From the mid-1930s a series of decrees aimed to strengthen the Soviet family: the divorce laws were tightened; fees for divorce were raised substantially; child support was raised; homosexuality and abortion were outlawed. Marriage was made glamorous. Registration offices were smartened up. Marriage certificates were issued on high-quality paper instead of on the wrapping paper used before. Wedding rings, which had been banned as Christian relics in 1928, were sold again in Soviet shops from 1936. There was also a return to conventional and even prudish sexual attitudes among the political élites, who had been more experimental in their lifestyles in the early revolutionary years. The good Stalinist was supposed to be monogamous, devoted to his family, as Stalin was himself, according to his cult. Bolshevik wives, like Stalin’s, were expected to return to the traditional role of raising children at home.

This dramatic policy reversal was partly a reaction to the demographic and social disaster of 1928–32: millions had died in the famine; the birthrate had dropped, posing a threat to the country’s military strength; divorce had increased; and child abandonment had become a mass phenomenon, as families fragmented, leaving the authorities to cope with the consequences—homeless orphans, prostitution and teenage criminality. The Soviet regime needed stable families to sustain the rates of population growth its military needed to compete with the other totalitarian regimes, which heavily supported the patriarchal family in their ‘battles for births’. But the Soviet turnaround was also a response to the ‘bourgeois’ aspirations of Stalin’s new industrial and political élites, most of whom had risen only recently from the peasantry or the working class. They did not share the contempt for bourgeois values or the same commitment to women’s liberation which had been such a vital part of the Old Bolshevik intelligentsia world-view characteristic of the revolution’s earlier generational cycle. According to Trotsky, who wrote a great deal about the Soviet family, the Stalinist regime had betrayed the revolution’s commitment to sexual equality:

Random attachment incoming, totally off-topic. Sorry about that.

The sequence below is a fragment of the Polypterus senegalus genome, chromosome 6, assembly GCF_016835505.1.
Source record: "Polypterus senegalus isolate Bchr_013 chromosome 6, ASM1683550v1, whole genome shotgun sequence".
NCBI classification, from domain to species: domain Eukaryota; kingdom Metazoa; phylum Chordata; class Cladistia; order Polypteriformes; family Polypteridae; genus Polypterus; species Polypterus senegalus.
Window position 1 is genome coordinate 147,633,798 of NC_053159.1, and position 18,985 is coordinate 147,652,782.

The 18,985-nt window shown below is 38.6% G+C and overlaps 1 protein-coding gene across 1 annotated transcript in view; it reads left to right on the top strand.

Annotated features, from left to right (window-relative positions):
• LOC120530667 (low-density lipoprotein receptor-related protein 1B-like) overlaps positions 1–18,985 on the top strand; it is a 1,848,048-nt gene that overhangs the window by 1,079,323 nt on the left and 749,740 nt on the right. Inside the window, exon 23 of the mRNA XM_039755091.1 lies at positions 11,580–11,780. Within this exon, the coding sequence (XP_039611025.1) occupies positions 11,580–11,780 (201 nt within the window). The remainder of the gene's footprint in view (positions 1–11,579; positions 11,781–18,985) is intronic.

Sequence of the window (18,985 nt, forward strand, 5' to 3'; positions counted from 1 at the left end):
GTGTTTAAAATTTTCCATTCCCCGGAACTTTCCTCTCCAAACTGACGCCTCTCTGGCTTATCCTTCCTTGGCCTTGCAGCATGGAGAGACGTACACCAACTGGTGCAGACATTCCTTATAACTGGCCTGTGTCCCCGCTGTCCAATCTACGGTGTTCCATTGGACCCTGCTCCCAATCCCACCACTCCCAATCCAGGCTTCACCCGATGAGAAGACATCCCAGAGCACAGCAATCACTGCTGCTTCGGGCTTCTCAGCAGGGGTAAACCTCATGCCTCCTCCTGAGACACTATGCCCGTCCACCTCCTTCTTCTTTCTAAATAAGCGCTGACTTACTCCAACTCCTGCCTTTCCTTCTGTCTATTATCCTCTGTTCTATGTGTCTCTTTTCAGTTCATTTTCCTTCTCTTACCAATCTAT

One of the very dramatic chapters in the great book of the Soviets will be the tale of the disintegration and breaking up of those Soviet families where the husband as a party member, trade unionist, military commander or administrator, grew and developed and acquired new tastes in life, and the wife, crushed by the family, remained on the old level. The road of the two generations of the Soviet bureaucracy is sown thick with the tragedies of wives rejected and left behind. The same phenomenon is now to be observed in the new generation. The greatest of all crudities and cruelties are to be met perhaps in the very heights of the bureaucracy, where a very large percentage are parvenus of little culture, who consider that everything is permitted to them. Archives and memoirs will some day expose downright crimes in relation to wives, and to women in general, on the part of those evangelists of family morals and the compulsory ‘joys of motherhood,’ who are, owing to their position, immune from prosecution.